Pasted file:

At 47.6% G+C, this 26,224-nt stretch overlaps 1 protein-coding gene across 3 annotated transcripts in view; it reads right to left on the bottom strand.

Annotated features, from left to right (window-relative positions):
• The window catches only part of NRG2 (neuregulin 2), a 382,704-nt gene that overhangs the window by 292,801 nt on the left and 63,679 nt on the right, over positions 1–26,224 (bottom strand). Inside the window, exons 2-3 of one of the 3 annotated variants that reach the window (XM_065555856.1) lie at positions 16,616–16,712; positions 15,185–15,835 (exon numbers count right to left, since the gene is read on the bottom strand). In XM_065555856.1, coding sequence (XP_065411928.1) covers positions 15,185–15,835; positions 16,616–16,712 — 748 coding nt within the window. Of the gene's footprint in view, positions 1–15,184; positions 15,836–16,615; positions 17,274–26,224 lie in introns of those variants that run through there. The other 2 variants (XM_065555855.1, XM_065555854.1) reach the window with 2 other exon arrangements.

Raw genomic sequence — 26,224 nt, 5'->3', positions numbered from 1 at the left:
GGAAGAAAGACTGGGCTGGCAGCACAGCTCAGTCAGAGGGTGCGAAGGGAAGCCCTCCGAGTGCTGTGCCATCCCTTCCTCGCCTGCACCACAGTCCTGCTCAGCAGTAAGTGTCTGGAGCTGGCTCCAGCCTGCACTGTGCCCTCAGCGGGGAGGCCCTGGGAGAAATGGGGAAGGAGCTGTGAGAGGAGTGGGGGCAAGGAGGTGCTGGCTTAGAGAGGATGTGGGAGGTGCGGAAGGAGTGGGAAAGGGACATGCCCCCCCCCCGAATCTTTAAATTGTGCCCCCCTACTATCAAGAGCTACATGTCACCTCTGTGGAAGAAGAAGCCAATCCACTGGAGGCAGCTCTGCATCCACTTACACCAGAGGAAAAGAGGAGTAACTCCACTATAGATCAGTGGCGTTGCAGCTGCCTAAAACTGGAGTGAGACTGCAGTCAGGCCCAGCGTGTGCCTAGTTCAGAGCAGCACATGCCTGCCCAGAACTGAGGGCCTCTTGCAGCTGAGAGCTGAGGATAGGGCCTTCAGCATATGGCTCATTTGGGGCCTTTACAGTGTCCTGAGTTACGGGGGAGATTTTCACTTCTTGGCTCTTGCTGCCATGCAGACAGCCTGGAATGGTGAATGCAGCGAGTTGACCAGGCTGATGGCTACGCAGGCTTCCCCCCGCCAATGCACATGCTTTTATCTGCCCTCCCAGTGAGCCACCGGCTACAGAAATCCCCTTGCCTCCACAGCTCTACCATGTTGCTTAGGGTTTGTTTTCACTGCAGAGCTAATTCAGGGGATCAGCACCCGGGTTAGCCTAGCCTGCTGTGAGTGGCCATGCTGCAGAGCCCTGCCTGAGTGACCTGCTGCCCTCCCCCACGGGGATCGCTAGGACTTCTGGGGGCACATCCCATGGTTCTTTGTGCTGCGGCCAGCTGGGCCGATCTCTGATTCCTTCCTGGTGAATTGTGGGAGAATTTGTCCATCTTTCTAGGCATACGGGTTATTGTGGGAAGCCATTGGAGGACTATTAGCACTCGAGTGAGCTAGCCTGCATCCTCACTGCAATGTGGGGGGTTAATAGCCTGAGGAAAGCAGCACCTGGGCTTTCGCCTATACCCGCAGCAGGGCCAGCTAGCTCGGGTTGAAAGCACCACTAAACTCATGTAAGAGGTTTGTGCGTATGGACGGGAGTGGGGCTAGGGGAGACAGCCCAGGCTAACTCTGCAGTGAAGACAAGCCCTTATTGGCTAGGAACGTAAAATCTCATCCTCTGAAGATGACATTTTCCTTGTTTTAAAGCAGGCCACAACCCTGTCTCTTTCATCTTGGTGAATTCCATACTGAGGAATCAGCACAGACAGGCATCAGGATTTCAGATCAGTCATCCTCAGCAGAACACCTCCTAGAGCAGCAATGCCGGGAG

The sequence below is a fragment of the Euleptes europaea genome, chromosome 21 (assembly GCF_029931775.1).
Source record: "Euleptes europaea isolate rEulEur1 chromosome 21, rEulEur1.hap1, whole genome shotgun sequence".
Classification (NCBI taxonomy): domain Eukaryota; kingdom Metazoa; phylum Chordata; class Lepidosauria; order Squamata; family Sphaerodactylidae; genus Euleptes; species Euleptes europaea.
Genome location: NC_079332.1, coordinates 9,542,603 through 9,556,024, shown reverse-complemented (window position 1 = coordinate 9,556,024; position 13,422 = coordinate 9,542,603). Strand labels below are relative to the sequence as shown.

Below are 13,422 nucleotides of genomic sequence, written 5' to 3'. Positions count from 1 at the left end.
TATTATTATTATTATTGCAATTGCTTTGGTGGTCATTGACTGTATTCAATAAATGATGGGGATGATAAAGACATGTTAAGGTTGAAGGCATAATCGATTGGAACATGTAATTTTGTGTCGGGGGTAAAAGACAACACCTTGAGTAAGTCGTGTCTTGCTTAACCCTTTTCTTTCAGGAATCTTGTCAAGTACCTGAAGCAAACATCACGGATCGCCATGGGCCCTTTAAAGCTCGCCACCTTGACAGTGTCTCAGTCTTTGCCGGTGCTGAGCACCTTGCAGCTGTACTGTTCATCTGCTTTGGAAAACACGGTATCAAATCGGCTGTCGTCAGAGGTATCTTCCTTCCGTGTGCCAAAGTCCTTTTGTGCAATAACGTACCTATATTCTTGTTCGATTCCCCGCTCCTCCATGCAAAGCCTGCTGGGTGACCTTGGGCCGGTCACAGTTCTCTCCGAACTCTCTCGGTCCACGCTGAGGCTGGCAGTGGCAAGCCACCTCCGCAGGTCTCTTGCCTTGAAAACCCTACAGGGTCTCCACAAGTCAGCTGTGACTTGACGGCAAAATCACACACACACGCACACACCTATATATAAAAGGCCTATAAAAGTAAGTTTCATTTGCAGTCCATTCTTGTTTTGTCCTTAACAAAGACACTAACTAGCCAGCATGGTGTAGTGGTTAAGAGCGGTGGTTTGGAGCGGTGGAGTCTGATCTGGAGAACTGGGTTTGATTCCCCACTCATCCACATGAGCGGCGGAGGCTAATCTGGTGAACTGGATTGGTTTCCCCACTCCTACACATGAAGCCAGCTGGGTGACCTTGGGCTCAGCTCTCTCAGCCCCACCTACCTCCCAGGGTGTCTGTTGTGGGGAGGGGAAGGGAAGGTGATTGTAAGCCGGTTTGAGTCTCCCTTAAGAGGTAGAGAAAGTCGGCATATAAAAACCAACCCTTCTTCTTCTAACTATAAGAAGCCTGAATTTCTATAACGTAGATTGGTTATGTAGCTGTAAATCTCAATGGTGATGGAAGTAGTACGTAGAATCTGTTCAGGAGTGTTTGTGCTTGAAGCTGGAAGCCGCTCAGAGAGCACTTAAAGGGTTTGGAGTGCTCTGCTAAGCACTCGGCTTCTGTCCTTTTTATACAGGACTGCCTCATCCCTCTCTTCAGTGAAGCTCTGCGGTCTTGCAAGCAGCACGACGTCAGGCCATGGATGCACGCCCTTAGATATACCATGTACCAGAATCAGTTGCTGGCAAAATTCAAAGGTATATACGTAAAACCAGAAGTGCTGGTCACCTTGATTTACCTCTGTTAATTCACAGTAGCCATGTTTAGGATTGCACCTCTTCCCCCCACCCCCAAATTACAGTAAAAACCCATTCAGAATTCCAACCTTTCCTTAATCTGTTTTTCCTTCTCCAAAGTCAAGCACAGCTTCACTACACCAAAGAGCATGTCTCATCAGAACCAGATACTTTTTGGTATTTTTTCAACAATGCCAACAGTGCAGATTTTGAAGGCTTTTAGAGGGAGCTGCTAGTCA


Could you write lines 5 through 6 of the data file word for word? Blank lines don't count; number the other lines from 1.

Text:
GGAAGAAAGACTGGGCTGGCAGCACAGCTCAGTCAGAGGGTGCGAAGGGAAGCCCTCCGAGTGCTGTGCCATCCCTTCCTCGCCTGCACCACAGTCCTGCTCAGCAGTAAGTGTCTGGAGCTGGCTCCAGCCTGCACTGTGCCCTCAGCGGGGAGGCCCTGGGAGAAATGGGGAAGGAGCTGTGAGAGGAGTGGGGGCAAGGAGGTGCTGGCTTAGAGAGGATGTGGGAGGTGCGGAAGGAGTGGGAAAGGGACATGCCCCCCCCCCGAATCTTTAAATTGTGCCCCCCTACTATCAAGAGCTACATGTCACCTCTGTGGAAGAAGAAGCCAATCCACTGGAGGCAGCTCTGCATCCACTTACACCAGAGGAAAAGAGGAGTAACTCCACTATAGATCAGTGGCGTTGCAGCTGCCTAAAACTGGAGTGAGACTGCAGTCAGGCCCAGCGTGTGCCTAGTTCAGAGCAGCACATGCCTGCCCAGAACTGAGGGCCTCTTGCAGCTGAGAGCTGAGGATAGGGCCTTCAGCATATGGCTCATTTGGGGCCTTTACAGTGTCCTGAGTTACGGGGGAGATTTTCACTTCTTGGCTCTTGCTGCCATGCAGACAGCCTGGAATGGTGAATGCAGCGAGTTGACCAGGCTGATGGCTACGCAGGCTTCCCCCCGCCAATGCACATGCTTTTATCTGCCCTCCCAGTGAGCCACCGGCTACAGAAATCCCCTTGCCTCCACAGCTCTACCATGTTGCTTAGGGTTTGTTTTCACTGCAGAGCTAATTCAGGGGATCAGCACCCGGGTTAGCCTAGCCTGCTGTGAGTGGCCATGCTGCAGAGCCCTGCCTGAGTGACCTGCTGCCCTCCCCCACGGGGATCGCTAGGACTTCTGGGGGCACATCCCATGGTTCTTTGTGCTGCGGCCAGCTGGGCCGATCTCTGATTCCTTCCTGGTGAATTGTGGGAGAATTTGTCCATCTTTCTAGGCATACGGGTTATTGTGGGAAGCCATTGGAGGACTATTAGCACTCGAGTGAGCTAGCCTGCATCCTCACTGCAATGTGGGGGGTTAATAGCCTGAGGAAAGCAGCACCTGGGCTTTCGCCTATACCCGCAGCAGGGCCAGCTAGCTCGGGTTGAAAGCACCACTAAACTCATGTAAGAGGTTTGTGCGTATGGACGGGAGTGGGGCTAGGGGAGACAGCCCAGGCTAACTCTGCAGTGAAGACAAGCCCTTATTGGCTAGGAACGTAAAATCTCATCCTCTGAAGATGACATTTTCCTTGTTTTAAAGCAGGCCACAACCCTGTCTCTTTCATCTTGGTGAATTCCATACTGAGGAATCAGCACAGACAGGCATCAGGATTTCAGATCAGTCATCCTCAGCAGAACACCTCCTAGAGCAGCAATGCCGGGAG

The sequence below is a fragment of the Euleptes europaea genome, chromosome 21 (assembly GCF_029931775.1).